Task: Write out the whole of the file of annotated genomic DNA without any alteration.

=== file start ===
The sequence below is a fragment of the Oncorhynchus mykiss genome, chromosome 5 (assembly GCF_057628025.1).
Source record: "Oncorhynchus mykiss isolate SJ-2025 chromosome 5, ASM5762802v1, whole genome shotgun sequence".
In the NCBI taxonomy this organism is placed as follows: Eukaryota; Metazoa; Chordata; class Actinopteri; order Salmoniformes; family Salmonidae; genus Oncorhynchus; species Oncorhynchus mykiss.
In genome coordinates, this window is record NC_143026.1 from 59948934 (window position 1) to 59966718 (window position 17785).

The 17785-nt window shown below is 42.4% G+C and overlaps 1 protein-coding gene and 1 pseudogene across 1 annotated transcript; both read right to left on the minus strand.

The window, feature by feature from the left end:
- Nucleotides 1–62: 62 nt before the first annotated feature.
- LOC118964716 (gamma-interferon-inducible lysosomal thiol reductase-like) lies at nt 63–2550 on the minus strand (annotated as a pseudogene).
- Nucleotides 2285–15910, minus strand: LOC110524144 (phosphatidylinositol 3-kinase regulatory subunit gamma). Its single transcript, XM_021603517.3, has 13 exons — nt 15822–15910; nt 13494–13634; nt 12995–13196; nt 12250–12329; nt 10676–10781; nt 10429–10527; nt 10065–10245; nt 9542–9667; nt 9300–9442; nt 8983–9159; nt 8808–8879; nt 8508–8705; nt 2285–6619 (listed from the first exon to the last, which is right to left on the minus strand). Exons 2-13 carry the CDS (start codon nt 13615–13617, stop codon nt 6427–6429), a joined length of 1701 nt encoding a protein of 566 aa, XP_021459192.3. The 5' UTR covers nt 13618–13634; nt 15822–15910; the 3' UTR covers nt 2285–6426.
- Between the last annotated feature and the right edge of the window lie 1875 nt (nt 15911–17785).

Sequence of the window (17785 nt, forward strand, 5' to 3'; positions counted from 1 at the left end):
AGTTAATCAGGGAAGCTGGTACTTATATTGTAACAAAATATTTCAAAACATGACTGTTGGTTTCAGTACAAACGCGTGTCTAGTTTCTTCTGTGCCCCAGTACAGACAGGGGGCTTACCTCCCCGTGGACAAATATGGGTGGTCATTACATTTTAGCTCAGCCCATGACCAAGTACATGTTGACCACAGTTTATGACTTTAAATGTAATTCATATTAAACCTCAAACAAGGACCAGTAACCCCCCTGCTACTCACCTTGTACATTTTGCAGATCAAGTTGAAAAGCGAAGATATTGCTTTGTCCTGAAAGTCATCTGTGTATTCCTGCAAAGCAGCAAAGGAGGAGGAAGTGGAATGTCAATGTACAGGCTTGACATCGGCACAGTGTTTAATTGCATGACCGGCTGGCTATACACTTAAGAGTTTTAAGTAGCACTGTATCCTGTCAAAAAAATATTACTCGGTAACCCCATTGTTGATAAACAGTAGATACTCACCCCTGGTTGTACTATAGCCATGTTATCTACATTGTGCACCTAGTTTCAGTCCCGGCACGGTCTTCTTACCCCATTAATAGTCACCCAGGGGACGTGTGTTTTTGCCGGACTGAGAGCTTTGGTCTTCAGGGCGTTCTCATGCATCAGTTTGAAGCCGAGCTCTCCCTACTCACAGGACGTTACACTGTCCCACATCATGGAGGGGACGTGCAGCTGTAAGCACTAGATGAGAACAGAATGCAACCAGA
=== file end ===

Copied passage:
The sequence below is a fragment of the Oncorhynchus mykiss genome, chromosome 5 (assembly GCF_057628025.1).
Source record: "Oncorhynchus mykiss isolate SJ-2025 chromosome 5, ASM5762802v1, whole genome shotgun sequence".
In the NCBI taxonomy this organism is placed as follows: Eukaryota; Metazoa; Chordata; class Actinopteri; order Salmoniformes; family Salmonidae; genus Oncorhynchus; species Oncorhynchus mykiss.
In genome coordinates, this window is record NC_143026.1 from 59948934 (window position 1) to 59966718 (window position 17785).

The 17785-nt window shown below is 42.4% G+C and overlaps 1 protein-coding gene and 1 pseudogene across 1 annotated transcript; both read right to left on the minus strand.

The window, feature by feature from the left end:
- Nucleotides 1–62: 62 nt before the first annotated feature.
- LOC118964716 (gamma-interferon-inducible lysosomal thiol reductase-like) lies at nt 63–2550 on the minus strand (annotated as a pseudogene).
- Nucleotides 2285–15910, minus strand: LOC110524144 (phosphatidylinositol 3-kinase regulatory subunit gamma). Its single transcript, XM_021603517.3, has 13 exons — nt 15822–15910; nt 13494–13634; nt 12995–13196; nt 12250–12329; nt 10676–10781; nt 10429–10527; nt 10065–10245; nt 9542–9667; nt 9300–9442; nt 8983–9159; nt 8808–8879; nt 8508–8705; nt 2285–6619 (listed from the first exon to the last, which is right to left on the minus strand). Exons 2-13 carry the CDS (start codon nt 13615–13617, stop codon nt 6427–6429), a joined length of 1701 nt encoding a protein of 566 aa, XP_021459192.3. The 5' UTR covers nt 13618–13634; nt 15822–15910; the 3' UTR covers nt 2285–6426.
- Between the last annotated feature and the right edge of the window lie 1875 nt (nt 15911–17785).

Sequence of the window (17785 nt, forward strand, 5' to 3'; positions counted from 1 at the left end):
AGTTAATCAGGGAAGCTGGTACTTATATTGTAACAAAATATTTCAAAACATGACTGTTGGTTTCAGTACAAACGCGTGTCTAGTTTCTTCTGTGCCCCAGTACAGACAGGGGGCTTACCTCCCCGTGGACAAATATGGGTGGTCATTACATTTTAGCTCAGCCCATGACCAAGTACATGTTGACCACAGTTTATGACTTTAAATGTAATTCATATTAAACCTCAAACAAGGACCAGTAACCCCCCTGCTACTCACCTTGTACATTTTGCAGATCAAGTTGAAAAGCGAAGATATTGCTTTGTCCTGAAAGTCATCTGTGTATTCCTGCAAAGCAGCAAAGGAGGAGGAAGTGGAATGTCAATGTACAGGCTTGACATCGGCACAGTGTTTAATTGCATGACCGGCTGGCTATACACTTAAGAGTTTTAAGTAGCACTGTATCCTGTCAAAAAAATATTACTCGGTAACCCCATTGTTGATAAACAGTAGATACTCACCCCTGGTTGTACTATAGCCATGTTATCTACATTGTGCACCTAGTTTCAGTCCCGGCACGGTCTTCTTACCCCATTAATAGTCACCCAGGGGACGTGTGTTTTTGCCGGACTGAGAGCTTTGGTCTTCAGGGCGTTCTCATGCATCAGTTTGAAGCCGAGCTCTCCCTACTCACAGGACGTTACACTGTCCCACATCATGGAGGGGACGTGCAGCTGTAAGCACTAGATGAGAACAGAATGCAACCAGA